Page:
Biocrude is produced from cellulosic feedstocks and is the biobased content co-fed with fossil feedstocks to produce co-processed renewable fuels in a conventional petroleum refinery. Renewable Fuel Oil is a cellulosic-based heating oil for residential, commercial, or institutional applications.

Feedstock & Technologies

Biocrude is a concentrated, synthetic bio-oil substitute for petroleum crude oil, which is produced using thermochemical conversion of a wide range of biomass (forestry residues, crop residues, waste-paper and organic waste).

Two primary pathways are used to produce biocrude: pyrolysis, and hydrothermal liquefaction.

The pyrolysis process uses thermal decomposition occurring in the absence of oxygen. It is the first step in combustion and gasification processes where it is followed by total or partial oxidation of the primary products. Lower process temperature and longer vapour residence times favour the production of charcoal.

High temperature and longer residence time increase the biomass conversion to gas and moderate temperature and short vapour residence time are optimum for producing liquids.
In fast pyrolysis biomass decomposes to generate mostly vapors and aerosols and some charcoal. After cooling and condensation, a dark brown mobile liquid is formed which has a heating value about half that of conventional fuel oil. While it is related to the traditional pyrolysis processes for making charcoal, fast pyrolysis is an advanced process, with carefully controlled parameters to give high yields of liquid.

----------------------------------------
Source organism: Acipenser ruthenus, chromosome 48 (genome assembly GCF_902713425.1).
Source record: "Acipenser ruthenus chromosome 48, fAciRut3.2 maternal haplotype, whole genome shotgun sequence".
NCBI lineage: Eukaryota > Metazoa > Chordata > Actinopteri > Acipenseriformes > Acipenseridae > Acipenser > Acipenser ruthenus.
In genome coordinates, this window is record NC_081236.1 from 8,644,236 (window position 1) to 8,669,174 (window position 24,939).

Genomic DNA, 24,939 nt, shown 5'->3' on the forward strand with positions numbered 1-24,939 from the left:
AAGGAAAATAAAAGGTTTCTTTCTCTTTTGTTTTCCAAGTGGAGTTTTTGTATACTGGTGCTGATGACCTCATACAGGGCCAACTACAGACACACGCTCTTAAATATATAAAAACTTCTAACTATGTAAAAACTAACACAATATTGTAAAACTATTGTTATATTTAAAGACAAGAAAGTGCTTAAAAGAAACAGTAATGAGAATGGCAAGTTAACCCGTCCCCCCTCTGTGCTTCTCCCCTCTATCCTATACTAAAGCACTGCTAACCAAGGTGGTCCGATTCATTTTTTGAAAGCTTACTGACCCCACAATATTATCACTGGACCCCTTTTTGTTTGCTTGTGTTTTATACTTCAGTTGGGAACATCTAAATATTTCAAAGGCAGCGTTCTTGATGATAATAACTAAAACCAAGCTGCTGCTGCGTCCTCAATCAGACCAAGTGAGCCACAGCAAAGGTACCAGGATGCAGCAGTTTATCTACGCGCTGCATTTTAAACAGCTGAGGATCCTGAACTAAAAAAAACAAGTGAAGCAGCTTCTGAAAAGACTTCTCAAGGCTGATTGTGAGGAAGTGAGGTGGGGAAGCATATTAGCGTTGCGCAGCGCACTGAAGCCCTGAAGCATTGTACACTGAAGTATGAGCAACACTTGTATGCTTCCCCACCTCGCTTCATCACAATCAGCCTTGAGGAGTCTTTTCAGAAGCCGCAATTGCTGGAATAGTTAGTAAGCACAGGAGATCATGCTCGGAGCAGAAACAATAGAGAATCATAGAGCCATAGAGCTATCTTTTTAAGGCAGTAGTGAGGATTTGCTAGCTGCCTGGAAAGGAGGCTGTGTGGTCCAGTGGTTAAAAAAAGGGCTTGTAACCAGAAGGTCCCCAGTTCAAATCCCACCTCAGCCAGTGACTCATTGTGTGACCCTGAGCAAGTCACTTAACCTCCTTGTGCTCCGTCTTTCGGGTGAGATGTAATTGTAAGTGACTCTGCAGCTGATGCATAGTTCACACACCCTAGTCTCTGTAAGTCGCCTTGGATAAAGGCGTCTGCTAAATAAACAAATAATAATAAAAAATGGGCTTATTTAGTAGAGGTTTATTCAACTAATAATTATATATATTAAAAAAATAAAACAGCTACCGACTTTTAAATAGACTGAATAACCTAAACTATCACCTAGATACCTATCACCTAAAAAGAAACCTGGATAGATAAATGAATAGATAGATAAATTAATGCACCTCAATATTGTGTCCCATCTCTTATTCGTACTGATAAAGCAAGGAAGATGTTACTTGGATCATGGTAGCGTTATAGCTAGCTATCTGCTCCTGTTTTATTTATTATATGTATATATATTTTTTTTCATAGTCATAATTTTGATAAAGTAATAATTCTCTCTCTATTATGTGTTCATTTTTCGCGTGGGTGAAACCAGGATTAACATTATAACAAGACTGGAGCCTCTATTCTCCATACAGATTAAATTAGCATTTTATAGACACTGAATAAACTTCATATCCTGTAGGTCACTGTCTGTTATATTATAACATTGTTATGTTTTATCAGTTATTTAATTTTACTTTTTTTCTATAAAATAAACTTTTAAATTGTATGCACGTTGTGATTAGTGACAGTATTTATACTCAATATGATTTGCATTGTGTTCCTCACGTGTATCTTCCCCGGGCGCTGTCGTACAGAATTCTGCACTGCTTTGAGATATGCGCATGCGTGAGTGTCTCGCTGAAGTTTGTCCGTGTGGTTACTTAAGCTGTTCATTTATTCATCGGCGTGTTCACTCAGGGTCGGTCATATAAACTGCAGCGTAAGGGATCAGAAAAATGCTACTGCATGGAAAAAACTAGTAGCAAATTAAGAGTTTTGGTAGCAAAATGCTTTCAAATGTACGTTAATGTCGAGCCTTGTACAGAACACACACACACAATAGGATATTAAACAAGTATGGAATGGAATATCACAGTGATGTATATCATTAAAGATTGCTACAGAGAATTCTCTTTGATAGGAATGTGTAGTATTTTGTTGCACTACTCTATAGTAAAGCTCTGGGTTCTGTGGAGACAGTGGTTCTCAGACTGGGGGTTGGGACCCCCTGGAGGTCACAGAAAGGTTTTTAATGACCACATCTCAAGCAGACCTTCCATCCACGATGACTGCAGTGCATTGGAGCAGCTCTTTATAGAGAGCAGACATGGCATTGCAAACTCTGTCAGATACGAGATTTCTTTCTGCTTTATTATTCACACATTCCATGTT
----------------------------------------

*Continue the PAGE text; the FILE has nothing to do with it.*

The essential features of a fast pyrolysis process for producing liquids are:

  • Very high heating and heat transfer rates at the reaction interface, which usually requires a finely ground biomass feed;
  • Carefully controlled pyrolysis reaction temperature of around 500oC and vapor phase temperature of 400-450oC;
  • Short vapor residence times of typically less than 2 seconds;
  • Rapid cooling of the pyrolysis vapors to give the bio-oil product.

Virtually any form of biomass can be considered for fast pyrolysis. While most work has been carried out on wood due to its consistency, and comparability between tests, nearly 100 different biomass types have been tested by many laboratories ranging from agricultural wastes such as straw, olive pits and nut shells to energy crops such as miscanthus and sorghum, forestry wastes such as bark and solid wastes such as sewage sludge and leather wastes. Source: IEA Task 34

Biocrude can also be produced using another thermochemical conversion process, hydrothermal liquefaction (HTL), which is the thermal depolymerization of wet biomass under moderate temperature and high pressure. These conditions, over a period of minutes, mimic geologic processes that have converted biogenic materials into carbonaceous energy in the earth’s crust over millennia. HTL produces a liquid oil directly, whereas pyrolysis produces a syngas which is converted into liquid oil in the presence of a catalyst.

Biomass feedstocks for HTL include biowaste (manure and food processing waste), industrial processes wastes (e.g. wastewater treatment sludge), lignocellulose (crop residue), and algae.